Swimming Banned Along 8 Miles of Beach After Spill : Environment: Diesel fuel may have come from a passing ship. Huntington Beach officials hope to reopen shoreline today.

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Swimming was prohibited along eight miles of beach Friday afternoon after a small diesel fuel spill, probably from a passing ship, caused thin blotches of rainbow-colored sheen to spread across the ocean surface close to shore.

Huntington Beach city officials said they closed the ocean to swimmers from Golden West Street to the Santa Ana River because they feared the fuel could cause skin or intestinal ailments. An estimated 20,000 people were on the 8 1/2-mile stretch--which includes Huntington State Beach, the second most popular state beach in California--when the order to get out of the water came from lifeguards at 3:30 p.m.

Beach-goers were allowed to stay on the sand.

City officials said the stretch of ocean will be off-limits to swimmers and surfers for part of today, but they hoped to reopen it by this afternoon.

"When you have any kind of an oil spill, we are concerned about the impact," said Brian Baird, the California Coastal Commission's oil spill expert.

The fuel probably was bilge dumped by a passing vessel, officials near the scene said.

"It's probably no more than one barrel (42 gallons), and that's probably generous," said Coast Guard Lt. (j.g.) Mike King. "It's probably much less than that."

Unlike crude oil, which is more viscous, a small quantity of diesel fuel can spread quickly and thinly over water, creating a shiny film. Even a gallon can spread over miles of ocean.

At 4 p.m., the light oily sheen was spread out in patches over an area 1 1/2 miles long and 200 yards wide, and was only about 50 yards offshore south of the Huntington Pier, King said. Some of the film washed up about a mile north of the pier onto beaches, he said.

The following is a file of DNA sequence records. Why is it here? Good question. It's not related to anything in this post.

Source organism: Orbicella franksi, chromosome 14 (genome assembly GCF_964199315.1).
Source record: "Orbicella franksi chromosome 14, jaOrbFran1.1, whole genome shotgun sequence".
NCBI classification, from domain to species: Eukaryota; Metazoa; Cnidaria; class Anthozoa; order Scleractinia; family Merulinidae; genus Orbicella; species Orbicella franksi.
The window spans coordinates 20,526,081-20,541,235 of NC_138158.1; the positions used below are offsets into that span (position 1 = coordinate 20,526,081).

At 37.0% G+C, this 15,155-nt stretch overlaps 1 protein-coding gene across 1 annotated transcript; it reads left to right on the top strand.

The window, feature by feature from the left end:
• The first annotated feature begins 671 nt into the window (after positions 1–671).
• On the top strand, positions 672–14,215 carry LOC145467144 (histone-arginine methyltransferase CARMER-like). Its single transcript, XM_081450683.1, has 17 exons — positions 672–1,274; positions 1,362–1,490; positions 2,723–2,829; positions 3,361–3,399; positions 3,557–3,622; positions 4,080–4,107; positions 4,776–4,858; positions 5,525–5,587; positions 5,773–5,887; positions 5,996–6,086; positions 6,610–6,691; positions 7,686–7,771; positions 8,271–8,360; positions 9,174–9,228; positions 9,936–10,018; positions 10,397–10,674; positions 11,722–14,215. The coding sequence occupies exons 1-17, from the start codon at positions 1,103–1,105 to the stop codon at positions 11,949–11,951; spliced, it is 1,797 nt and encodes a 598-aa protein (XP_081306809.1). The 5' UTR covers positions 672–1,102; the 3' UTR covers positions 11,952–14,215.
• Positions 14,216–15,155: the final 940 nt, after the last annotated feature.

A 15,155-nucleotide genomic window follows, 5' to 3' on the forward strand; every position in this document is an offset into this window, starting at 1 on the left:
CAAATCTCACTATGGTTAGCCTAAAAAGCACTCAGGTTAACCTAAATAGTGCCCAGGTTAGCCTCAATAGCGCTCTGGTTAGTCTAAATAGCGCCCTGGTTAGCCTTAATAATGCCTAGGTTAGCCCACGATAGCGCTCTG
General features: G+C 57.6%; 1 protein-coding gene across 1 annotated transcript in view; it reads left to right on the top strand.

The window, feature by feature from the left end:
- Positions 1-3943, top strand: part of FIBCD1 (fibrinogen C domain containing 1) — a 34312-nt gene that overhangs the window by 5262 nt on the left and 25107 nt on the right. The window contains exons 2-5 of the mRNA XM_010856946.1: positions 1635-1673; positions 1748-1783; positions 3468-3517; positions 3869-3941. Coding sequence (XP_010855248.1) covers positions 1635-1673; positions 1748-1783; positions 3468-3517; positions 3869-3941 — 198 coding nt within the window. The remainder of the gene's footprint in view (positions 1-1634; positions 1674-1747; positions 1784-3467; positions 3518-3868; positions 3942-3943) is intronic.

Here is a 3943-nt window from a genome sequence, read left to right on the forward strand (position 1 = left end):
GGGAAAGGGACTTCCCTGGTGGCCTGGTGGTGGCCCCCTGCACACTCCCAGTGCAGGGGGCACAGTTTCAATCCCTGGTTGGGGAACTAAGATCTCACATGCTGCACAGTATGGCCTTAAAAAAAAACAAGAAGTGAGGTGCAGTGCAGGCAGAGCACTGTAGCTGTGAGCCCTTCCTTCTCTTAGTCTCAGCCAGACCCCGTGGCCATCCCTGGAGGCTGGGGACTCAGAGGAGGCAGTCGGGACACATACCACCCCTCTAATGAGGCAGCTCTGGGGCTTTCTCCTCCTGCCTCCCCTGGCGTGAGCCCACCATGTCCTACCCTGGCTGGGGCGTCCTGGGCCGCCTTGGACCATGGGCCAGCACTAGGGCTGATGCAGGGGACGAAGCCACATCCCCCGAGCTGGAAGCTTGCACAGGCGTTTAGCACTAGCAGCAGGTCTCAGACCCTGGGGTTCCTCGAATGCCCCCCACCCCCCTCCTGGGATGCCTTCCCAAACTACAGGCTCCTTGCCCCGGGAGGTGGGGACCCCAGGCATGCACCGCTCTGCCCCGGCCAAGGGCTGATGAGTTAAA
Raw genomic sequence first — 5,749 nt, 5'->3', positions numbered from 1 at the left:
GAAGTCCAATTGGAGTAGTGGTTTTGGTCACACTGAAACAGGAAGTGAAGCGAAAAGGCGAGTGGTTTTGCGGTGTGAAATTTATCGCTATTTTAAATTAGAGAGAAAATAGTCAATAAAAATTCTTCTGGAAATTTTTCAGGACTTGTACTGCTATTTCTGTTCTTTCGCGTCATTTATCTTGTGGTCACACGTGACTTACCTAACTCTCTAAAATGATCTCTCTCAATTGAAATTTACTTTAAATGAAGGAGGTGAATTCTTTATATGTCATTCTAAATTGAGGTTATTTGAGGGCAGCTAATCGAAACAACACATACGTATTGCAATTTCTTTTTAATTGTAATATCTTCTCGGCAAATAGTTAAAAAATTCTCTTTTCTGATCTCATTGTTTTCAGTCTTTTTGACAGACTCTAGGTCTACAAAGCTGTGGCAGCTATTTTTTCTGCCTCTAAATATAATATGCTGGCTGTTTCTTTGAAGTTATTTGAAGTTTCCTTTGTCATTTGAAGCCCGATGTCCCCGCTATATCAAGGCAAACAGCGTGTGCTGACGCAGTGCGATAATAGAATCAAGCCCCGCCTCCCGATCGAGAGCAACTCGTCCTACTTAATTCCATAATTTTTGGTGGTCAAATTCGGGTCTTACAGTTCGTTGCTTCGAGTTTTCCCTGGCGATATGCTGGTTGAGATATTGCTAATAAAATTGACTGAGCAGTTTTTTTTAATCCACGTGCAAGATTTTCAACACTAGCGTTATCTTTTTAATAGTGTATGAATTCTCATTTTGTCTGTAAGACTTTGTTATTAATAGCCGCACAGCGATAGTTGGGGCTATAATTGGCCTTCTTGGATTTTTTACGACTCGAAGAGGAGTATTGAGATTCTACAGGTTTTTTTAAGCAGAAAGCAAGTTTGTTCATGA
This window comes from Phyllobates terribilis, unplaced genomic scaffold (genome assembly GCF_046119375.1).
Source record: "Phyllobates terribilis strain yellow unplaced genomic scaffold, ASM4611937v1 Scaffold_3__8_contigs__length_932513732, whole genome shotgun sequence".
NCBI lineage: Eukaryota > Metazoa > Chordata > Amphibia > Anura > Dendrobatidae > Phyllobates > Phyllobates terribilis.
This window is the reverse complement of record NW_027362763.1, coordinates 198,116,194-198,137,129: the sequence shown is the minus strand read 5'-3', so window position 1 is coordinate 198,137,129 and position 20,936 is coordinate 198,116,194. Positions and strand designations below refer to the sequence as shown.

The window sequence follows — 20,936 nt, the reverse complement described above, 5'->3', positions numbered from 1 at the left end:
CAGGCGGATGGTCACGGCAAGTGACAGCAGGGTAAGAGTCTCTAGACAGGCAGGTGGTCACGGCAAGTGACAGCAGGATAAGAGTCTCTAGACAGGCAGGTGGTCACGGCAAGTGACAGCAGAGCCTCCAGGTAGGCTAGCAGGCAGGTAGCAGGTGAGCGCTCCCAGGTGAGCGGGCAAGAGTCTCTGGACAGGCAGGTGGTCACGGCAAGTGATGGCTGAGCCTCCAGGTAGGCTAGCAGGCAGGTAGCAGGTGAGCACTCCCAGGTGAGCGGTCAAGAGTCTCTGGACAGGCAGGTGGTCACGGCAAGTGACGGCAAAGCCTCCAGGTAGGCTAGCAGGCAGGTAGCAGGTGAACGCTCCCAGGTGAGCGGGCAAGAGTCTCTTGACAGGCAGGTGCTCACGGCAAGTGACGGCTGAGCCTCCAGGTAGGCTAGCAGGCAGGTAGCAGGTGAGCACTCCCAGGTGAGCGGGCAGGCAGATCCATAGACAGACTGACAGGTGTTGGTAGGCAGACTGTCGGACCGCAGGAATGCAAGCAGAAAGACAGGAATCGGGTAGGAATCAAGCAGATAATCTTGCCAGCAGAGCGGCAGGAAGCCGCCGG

The spill originally was spread over an area about five miles long, but it quickly evaporated.

The oily film was creeping Friday afternoon toward sensitive Huntington Beach wetlands off the mouths of the Santa Ana River and the adjacent Talbert Channel.

"I'm very worried because it only takes a little bit of oil to cause damage to birds and other wildlife," said Gordon Smith, chairman of the Huntington Beach Wetlands Conservancy, which manages the 25-acre marsh that was restored as a sanctuary two years ago.

Haunted by memories of a 400,000-gallon oil spill in nearly the same place 18 months ago, Huntington Beach officials stressed that this spill was small. But officials added that they preferred to err on the side of caution.

Samples were taken for analysis although officials were virtually certain the substance was diesel fuel. Test results were not immediately available.

"I suppose that with the city's memory of what happened before there, they felt it was the best thing to do," said Mary Gale, a spokeswoman for the state's Office of Oil Spill Response and Prevention.

Times staff writer Kevin Johnson contributed to this story.

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